In class, we introduced the problem of *0-1 integer programming*.

Suppose we have an *objective function* over \(m\) variables \(f(x_1, \ldots, x_m) = c_1 x_1 + \cdots + c_m x_m\). Furthermore, suppose we have *constraints* on the variables in the form of \(n\) equations of the form \(a_{i1} x_1 + \cdots + a_{im} x_m \leq b_i\) for \(i \in 1, \ldots, n\). In addition, we require that the variables can only take on the values \(0\) or \(1\).

Our goal is to choose values for \(x_1, \ldots, x_m\) that *maximizes* \(f(x_1, \ldots, x_m)\) while satisfying all of the \(n\) constraint equations.

We discussed how the 0-1 integer programming can serve as a reduction point for a variety of problems. We then discussed how we can reduce a problem, *e.g.*, the *set cover* problem:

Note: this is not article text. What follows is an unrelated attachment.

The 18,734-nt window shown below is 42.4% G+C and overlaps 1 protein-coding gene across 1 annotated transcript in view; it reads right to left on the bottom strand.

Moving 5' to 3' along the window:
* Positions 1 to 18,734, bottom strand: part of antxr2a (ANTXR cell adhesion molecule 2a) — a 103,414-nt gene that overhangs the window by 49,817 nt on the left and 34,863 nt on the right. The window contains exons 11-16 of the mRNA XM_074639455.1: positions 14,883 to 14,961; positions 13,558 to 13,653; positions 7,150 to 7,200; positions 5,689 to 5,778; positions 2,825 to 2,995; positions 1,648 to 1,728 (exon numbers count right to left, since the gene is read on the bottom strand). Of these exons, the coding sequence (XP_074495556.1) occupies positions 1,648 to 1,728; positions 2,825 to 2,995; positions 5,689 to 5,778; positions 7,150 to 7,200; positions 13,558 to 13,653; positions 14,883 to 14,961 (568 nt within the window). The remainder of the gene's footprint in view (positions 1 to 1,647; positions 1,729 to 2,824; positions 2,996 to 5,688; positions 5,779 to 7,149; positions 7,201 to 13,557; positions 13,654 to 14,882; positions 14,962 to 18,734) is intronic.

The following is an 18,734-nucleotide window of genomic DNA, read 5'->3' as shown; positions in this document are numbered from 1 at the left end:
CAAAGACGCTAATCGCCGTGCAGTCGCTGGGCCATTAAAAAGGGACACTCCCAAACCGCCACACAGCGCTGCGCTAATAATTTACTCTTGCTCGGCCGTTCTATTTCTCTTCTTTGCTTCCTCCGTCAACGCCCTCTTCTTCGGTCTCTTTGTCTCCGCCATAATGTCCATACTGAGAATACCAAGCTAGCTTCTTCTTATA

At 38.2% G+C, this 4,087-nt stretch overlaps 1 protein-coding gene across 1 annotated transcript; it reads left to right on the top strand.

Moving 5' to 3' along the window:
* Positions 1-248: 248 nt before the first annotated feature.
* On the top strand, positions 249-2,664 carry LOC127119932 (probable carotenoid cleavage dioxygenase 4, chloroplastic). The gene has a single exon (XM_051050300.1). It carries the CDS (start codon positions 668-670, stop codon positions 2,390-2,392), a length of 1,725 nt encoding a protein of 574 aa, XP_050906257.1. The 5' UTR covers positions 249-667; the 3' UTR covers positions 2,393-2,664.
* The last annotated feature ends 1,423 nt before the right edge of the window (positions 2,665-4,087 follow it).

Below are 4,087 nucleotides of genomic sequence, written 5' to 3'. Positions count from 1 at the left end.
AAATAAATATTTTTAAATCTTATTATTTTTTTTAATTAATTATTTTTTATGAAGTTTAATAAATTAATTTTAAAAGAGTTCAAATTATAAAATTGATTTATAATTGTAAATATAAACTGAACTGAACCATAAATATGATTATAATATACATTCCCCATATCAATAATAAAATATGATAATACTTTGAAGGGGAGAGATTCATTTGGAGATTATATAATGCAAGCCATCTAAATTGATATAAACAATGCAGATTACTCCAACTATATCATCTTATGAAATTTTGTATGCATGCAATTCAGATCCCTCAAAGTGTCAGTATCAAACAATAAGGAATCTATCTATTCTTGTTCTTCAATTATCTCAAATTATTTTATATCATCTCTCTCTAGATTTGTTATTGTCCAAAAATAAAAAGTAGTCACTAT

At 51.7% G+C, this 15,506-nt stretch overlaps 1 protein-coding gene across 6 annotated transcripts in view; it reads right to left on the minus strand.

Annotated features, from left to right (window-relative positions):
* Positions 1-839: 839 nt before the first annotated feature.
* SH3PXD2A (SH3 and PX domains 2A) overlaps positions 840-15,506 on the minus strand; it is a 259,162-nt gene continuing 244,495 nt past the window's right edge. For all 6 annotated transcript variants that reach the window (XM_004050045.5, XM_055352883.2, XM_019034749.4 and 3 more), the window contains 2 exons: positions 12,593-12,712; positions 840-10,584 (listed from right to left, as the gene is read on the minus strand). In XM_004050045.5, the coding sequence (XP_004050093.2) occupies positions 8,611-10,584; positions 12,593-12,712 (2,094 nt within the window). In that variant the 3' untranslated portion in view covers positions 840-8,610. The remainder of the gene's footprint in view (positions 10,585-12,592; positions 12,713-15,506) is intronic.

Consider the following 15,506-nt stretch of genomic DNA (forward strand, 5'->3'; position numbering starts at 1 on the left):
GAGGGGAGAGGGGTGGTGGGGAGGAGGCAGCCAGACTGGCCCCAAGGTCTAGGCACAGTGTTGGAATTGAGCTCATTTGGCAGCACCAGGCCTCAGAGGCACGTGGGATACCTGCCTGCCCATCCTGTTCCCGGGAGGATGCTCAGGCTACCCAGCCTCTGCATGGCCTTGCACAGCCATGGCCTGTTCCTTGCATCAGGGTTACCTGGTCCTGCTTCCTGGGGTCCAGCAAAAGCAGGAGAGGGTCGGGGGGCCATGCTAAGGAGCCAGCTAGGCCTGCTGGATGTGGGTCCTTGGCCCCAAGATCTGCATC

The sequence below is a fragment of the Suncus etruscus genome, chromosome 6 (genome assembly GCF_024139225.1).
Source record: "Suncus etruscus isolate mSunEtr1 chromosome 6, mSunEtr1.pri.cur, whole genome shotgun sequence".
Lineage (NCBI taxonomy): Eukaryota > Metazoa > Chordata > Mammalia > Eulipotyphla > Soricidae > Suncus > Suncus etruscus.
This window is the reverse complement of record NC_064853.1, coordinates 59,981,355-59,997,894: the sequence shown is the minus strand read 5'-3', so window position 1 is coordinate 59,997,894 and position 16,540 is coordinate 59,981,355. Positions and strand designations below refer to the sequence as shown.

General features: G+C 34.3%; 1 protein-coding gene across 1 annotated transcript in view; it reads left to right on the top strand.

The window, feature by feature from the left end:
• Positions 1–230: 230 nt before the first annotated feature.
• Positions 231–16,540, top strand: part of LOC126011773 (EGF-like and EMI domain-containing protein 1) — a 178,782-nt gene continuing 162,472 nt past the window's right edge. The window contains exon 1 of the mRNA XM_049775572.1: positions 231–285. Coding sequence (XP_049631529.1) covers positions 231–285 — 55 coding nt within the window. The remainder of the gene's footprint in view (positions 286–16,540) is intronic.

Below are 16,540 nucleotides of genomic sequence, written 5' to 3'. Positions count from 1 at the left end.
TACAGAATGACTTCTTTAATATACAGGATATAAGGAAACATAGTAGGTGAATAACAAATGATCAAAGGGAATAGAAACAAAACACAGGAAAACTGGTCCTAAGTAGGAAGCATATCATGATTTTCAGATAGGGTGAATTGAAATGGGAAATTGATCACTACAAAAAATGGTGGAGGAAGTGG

Let \(S_1, \ldots, S_m \subseteq \mathcal{U}\) be subsets drawn from a universe \(\mathcal{U}\). Furthermore, assign to each subset a weight \(w_i\) for \(i \in 1, \ldots, m\). Create a sub-collection of these subsets such that:

- The subsets cover all the elements of \(\mathcal{U}\). In other words, if \(T\) is the collection of subsets, then we want \(\bigcup_{S \in T} S = \mathcal{U}\).
- The sum of the weights of the sub-collection should be minimal.

An approximation algorithm comes from:

- Reducing set cover to 0-1 integer programming.
- Solving the resulting integer program as a linear program, a process called
*linear relaxation*. - Recovering an approximate solution for the integer program from the linear program.

For now, letâ€™s focus on the first step of the process. Give a polynomial time reduction from 0-1 integer programming to set cover.